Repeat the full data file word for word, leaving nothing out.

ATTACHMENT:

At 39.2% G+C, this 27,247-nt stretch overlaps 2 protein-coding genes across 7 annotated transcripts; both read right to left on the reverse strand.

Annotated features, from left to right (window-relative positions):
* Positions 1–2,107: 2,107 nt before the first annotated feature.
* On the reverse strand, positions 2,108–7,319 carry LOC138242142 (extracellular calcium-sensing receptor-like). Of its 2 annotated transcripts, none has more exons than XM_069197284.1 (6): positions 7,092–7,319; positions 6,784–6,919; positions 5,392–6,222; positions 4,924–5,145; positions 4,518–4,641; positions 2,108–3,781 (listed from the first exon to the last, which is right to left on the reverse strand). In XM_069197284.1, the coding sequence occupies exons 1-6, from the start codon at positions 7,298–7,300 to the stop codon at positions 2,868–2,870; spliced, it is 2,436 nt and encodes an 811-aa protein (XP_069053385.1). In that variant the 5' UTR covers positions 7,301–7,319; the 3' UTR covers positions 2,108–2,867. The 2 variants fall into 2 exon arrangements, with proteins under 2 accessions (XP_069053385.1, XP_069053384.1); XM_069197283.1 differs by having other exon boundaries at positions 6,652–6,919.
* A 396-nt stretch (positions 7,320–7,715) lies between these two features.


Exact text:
At 39.2% G+C, this 27,247-nt stretch overlaps 2 protein-coding genes across 7 annotated transcripts; both read right to left on the reverse strand.

Annotated features, from left to right (window-relative positions):
* Positions 1–2,107: 2,107 nt before the first annotated feature.
* On the reverse strand, positions 2,108–7,319 carry LOC138242142 (extracellular calcium-sensing receptor-like). Of its 2 annotated transcripts, none has more exons than XM_069197284.1 (6): positions 7,092–7,319; positions 6,784–6,919; positions 5,392–6,222; positions 4,924–5,145; positions 4,518–4,641; positions 2,108–3,781 (listed from the first exon to the last, which is right to left on the reverse strand). In XM_069197284.1, the coding sequence occupies exons 1-6, from the start codon at positions 7,298–7,300 to the stop codon at positions 2,868–2,870; spliced, it is 2,436 nt and encodes an 811-aa protein (XP_069053385.1). In that variant the 5' UTR covers positions 7,301–7,319; the 3' UTR covers positions 2,108–2,867. The 2 variants fall into 2 exon arrangements, with proteins under 2 accessions (XP_069053385.1, XP_069053384.1); XM_069197283.1 differs by having other exon boundaries at positions 6,652–6,919.
* A 396-nt stretch (positions 7,320–7,715) lies between these two features.